Statement from the JPIC Team of the Sisters of Christian Charity on Racial Injustice
The Sisters of Christian Charity join in solidarity with all who cry out against racism in all its forms. We are profoundly troubled by the unjust murders of numerous sisters and brothers of color in our recent history. We mourn with our communities of color who have faced this injustice too often in our country. We are saddened by the continued denial of rights for people of color in so many areas of life - in health care, employment, education, immigration, housing, and criminal justice. The well- being of ALL humanity in the United States depends on ALL of us dismantling the systemic and cultural realities of racial injustice and white privilege that have long divided and continue to divide our nation. We are not yet “one nation under God with liberty and justice for ALL”.
As women religious we are committed to the Gospel call, “That ALL may be one…” (John 17:21) and to the charism of inclusivity of our foundress Blessed Pauline, who said: “Let me carry a fire of love in which ALL hearts may be enkindled”. We pray for unity and healing and for an ALL embracing love that will hear the cry of our sisters and brothers who are victims of injustice and inequality. We commit to being allies by raising our voices and taking bold actions to end racial inequality in our country as we rebuild “the beloved community”, the kingdom of God here on earth. We ask God’s blessing on the work that lies ahead of us individually and as a community to recommit to the values of respect and justice for ALL. “We are called to act with justice, to love tenderly and to walk humbly with our God.” (Micah 6:4)
The initial formation group are offering service in June at the Catholic Charities of the Rio Grande Valley Humanitarian Respite Center in McAllen, Texas, in order to get in contact with the people who hope to get permission to enter into the Unites States. The Sisters sent a short message: and some photos.
Sisters of Christian Charity
Justice, Peace and Integrity of Creation Office
Hearts and Hands for Service
Sr. Mary Ann Poppler and Susan Miller have joined their loving and creative forces to make baby hats, blankets and car seat blankets for the underserved. They met years ago when Susan was a student of Sr. Mary Ann’s in Westmont, Illinois. Over the years they have become friends and share a love for “keeping their hands busy” with knitting and crocheting baby afghans, hats and blankets. Sr. Mary Ann matches the delicate pieces together in sets and donates them to the Sisters of the Holy Spirit who use them for baby showers for an organization called “Aid for Women” which assists women who are facing unexpected pregnancies. (Article by Sr. Monica Cormier)
Villa Stations Travel to Dominican Republic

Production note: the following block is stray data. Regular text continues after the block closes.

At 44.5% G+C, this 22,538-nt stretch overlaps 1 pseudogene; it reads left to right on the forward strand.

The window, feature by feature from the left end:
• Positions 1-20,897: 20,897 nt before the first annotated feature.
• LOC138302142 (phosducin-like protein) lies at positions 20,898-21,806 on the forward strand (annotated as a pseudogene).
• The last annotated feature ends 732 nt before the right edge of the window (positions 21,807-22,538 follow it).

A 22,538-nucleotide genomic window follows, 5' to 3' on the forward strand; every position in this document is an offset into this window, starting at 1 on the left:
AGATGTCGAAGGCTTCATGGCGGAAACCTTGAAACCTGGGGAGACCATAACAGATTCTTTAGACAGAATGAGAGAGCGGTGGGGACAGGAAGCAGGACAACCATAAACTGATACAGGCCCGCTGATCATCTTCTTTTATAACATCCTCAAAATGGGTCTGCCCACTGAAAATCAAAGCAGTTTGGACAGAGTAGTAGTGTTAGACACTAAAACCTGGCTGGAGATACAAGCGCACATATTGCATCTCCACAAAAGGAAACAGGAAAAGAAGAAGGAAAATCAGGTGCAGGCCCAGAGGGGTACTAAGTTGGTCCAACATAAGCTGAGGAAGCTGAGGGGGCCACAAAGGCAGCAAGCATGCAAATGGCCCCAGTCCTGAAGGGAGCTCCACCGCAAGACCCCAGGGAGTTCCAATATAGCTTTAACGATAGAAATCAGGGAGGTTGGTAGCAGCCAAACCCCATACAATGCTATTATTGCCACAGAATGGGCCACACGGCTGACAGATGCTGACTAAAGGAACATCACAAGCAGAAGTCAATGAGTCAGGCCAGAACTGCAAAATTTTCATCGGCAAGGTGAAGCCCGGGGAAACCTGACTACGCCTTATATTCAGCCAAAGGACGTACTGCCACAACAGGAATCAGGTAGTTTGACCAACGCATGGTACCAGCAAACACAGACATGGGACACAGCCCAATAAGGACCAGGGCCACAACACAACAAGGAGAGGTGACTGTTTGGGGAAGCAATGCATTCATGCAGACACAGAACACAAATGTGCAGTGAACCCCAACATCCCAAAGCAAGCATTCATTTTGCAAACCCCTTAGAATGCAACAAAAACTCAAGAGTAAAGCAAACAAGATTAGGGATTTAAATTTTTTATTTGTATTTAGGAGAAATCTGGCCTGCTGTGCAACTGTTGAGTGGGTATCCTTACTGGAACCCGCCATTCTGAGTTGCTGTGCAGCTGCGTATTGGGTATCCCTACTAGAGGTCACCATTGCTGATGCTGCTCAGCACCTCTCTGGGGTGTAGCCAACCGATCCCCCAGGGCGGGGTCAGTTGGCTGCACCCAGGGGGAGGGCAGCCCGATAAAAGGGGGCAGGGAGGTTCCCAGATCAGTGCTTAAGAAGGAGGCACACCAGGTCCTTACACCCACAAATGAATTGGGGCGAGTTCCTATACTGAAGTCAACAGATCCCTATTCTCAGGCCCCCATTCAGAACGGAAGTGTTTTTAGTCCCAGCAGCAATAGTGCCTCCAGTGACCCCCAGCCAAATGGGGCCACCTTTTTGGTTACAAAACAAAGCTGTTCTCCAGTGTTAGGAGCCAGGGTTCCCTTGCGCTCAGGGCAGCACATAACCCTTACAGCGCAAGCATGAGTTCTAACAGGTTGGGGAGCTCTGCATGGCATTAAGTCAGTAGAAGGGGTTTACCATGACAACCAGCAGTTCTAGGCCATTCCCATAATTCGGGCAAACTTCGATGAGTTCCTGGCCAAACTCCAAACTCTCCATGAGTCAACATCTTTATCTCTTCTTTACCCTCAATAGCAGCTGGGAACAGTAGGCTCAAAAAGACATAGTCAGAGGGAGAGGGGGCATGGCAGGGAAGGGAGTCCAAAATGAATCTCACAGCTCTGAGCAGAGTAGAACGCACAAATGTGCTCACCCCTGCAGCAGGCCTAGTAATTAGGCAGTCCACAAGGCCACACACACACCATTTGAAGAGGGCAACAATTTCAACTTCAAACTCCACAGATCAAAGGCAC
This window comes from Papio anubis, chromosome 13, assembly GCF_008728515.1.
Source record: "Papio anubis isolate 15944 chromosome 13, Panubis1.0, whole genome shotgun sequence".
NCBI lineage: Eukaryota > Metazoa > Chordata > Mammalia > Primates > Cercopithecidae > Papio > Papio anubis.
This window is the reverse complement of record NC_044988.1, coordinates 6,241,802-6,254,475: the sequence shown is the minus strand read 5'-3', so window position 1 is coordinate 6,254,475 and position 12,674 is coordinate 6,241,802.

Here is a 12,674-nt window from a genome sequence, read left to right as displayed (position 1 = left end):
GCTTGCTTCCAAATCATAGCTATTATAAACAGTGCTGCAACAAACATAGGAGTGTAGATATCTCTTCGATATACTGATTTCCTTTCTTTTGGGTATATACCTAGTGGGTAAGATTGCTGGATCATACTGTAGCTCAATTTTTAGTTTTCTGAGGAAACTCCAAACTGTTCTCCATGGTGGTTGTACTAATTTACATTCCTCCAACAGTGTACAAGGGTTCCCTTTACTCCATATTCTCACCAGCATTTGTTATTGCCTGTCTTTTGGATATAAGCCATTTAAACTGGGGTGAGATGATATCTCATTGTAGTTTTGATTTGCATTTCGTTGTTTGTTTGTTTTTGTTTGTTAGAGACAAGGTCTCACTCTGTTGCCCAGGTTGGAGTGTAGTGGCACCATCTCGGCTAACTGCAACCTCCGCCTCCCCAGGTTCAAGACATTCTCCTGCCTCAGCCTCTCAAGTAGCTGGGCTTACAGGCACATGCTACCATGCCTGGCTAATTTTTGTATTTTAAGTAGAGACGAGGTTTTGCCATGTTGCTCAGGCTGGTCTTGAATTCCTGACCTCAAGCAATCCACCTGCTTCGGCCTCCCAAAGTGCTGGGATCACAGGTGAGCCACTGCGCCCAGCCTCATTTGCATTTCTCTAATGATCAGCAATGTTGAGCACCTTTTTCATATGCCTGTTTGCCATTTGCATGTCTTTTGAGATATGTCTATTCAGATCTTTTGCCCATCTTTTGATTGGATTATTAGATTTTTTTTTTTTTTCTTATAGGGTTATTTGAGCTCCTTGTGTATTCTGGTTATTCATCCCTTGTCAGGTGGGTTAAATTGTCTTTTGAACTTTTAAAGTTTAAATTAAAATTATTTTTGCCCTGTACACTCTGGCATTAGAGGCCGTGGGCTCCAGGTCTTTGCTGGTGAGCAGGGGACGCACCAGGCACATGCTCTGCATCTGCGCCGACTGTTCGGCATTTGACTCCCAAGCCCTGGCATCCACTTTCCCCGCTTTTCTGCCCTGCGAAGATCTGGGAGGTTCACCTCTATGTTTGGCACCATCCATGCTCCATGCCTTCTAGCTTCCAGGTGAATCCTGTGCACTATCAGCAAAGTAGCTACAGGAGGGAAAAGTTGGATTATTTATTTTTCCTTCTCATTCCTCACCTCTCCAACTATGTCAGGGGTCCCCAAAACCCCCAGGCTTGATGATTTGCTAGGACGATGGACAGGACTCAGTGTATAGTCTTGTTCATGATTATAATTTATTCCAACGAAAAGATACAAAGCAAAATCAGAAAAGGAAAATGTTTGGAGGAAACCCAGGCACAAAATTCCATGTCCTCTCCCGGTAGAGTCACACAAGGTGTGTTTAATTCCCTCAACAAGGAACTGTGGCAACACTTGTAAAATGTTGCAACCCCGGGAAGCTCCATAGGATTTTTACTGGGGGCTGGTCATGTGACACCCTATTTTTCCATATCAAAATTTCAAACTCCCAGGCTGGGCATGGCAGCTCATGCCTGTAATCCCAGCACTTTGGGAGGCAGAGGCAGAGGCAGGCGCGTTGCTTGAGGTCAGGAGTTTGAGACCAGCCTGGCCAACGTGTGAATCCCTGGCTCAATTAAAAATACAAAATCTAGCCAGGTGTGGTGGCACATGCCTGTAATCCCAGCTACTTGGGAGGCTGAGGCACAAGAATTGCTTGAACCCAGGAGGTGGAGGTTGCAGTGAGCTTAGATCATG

Flavio Beco, Paterson Chancery Receptionist, and his mother pack up the Stations of the Cross for shipment to an underserved parish in Puerto Plata, Dominican Republic. The Stations were originally from Villa Pauline before it was renovated and were discovered by Sr. Marie Pauline. The idea to donate them came from Sr. Joan Daniel when she became aware of the need for church items in the Diocese of Puerto Plata. The bishop of the diocese was preparing for the celebration of the 525th anniversary of the first Mass celebrated in the new world.
Suffering Migrants Find Solace at The House For Refugees in El Paso
The situation at our southern border is extremely dire. Sr. Patrice can attest to the truth of that after spending two weeks volunteering at the House for Refugees in El Paso, Texas. Migrantswere brought to the house from the Detention Center where they were made to wait for their court dates. Fleeing from horrific conditions in Central America and Brazil many women and children seeking asylum in the US were instructed to wait in Mexico for months until they had proof of refugee status. The volunteers at the House of Refugees welcomed them to a space where they could feel safe and cared for. They received new clothes, hot meals, and transportation to the bus terminal or airport. The children were overjoyed to have a play room with lots of toys and activities to distract them from the harrowing experiences they had been through on their journey. Unfortunately, many of these migrants are deported back to their countries when they appear before a judge who will shatter their hopes for a safer life free from violence. There are no words to adequately describe the travesty that is going on at the US / Mexican border. Pope Francis calls it a “globalization of indifference.” What can we do? Advocate, volunteer, and pray for a conversion of heart on the part of lawmakers and our administration.
Witnesses For Peace